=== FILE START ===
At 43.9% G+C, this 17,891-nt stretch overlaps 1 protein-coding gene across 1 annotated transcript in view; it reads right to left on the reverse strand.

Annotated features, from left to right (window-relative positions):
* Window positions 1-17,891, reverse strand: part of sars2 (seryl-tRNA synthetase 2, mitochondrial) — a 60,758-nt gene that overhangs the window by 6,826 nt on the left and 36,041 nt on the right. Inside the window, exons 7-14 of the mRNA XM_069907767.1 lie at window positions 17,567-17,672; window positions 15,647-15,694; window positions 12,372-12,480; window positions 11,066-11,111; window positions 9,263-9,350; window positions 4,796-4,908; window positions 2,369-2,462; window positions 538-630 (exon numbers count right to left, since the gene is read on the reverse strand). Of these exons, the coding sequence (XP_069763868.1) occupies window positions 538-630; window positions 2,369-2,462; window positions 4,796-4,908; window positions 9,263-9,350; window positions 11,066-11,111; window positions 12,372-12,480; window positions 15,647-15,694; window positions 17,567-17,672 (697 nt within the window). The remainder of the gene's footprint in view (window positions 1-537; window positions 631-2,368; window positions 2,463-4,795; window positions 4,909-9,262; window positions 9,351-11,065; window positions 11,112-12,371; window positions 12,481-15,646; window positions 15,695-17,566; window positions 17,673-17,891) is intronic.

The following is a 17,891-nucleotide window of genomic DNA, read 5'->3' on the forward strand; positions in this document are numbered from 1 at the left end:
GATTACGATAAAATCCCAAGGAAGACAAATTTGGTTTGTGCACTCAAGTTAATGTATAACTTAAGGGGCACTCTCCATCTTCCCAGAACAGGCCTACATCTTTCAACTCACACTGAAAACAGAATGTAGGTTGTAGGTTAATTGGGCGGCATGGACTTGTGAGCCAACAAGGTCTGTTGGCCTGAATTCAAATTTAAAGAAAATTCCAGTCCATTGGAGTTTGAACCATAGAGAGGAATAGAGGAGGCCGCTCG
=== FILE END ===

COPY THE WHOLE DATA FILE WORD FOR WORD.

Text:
At 43.9% G+C, this 17,891-nt stretch overlaps 1 protein-coding gene across 1 annotated transcript in view; it reads right to left on the reverse strand.

Annotated features, from left to right (window-relative positions):
* Window positions 1-17,891, reverse strand: part of sars2 (seryl-tRNA synthetase 2, mitochondrial) — a 60,758-nt gene that overhangs the window by 6,826 nt on the left and 36,041 nt on the right. Inside the window, exons 7-14 of the mRNA XM_069907767.1 lie at window positions 17,567-17,672; window positions 15,647-15,694; window positions 12,372-12,480; window positions 11,066-11,111; window positions 9,263-9,350; window positions 4,796-4,908; window positions 2,369-2,462; window positions 538-630 (exon numbers count right to left, since the gene is read on the reverse strand). Of these exons, the coding sequence (XP_069763868.1) occupies window positions 538-630; window positions 2,369-2,462; window positions 4,796-4,908; window positions 9,263-9,350; window positions 11,066-11,111; window positions 12,372-12,480; window positions 15,647-15,694; window positions 17,567-17,672 (697 nt within the window). The remainder of the gene's footprint in view (window positions 1-537; window positions 631-2,368; window positions 2,463-4,795; window positions 4,909-9,262; window positions 9,351-11,065; window positions 11,112-12,371; window positions 12,481-15,646; window positions 15,695-17,566; window positions 17,673-17,891) is intronic.

The following is a 17,891-nucleotide window of genomic DNA, read 5'->3' on the forward strand; positions in this document are numbered from 1 at the left end:
GATTACGATAAAATCCCAAGGAAGACAAATTTGGTTTGTGCACTCAAGTTAATGTATAACTTAAGGGGCACTCTCCATCTTCCCAGAACAGGCCTACATCTTTCAACTCACACTGAAAACAGAATGTAGGTTGTAGGTTAATTGGGCGGCATGGACTTGTGAGCCAACAAGGTCTGTTGGCCTGAATTCAAATTTAAAGAAAATTCCAGTCCATTGGAGTTTGAACCATAGAGAGGAATAGAGGAGGCCGCTCG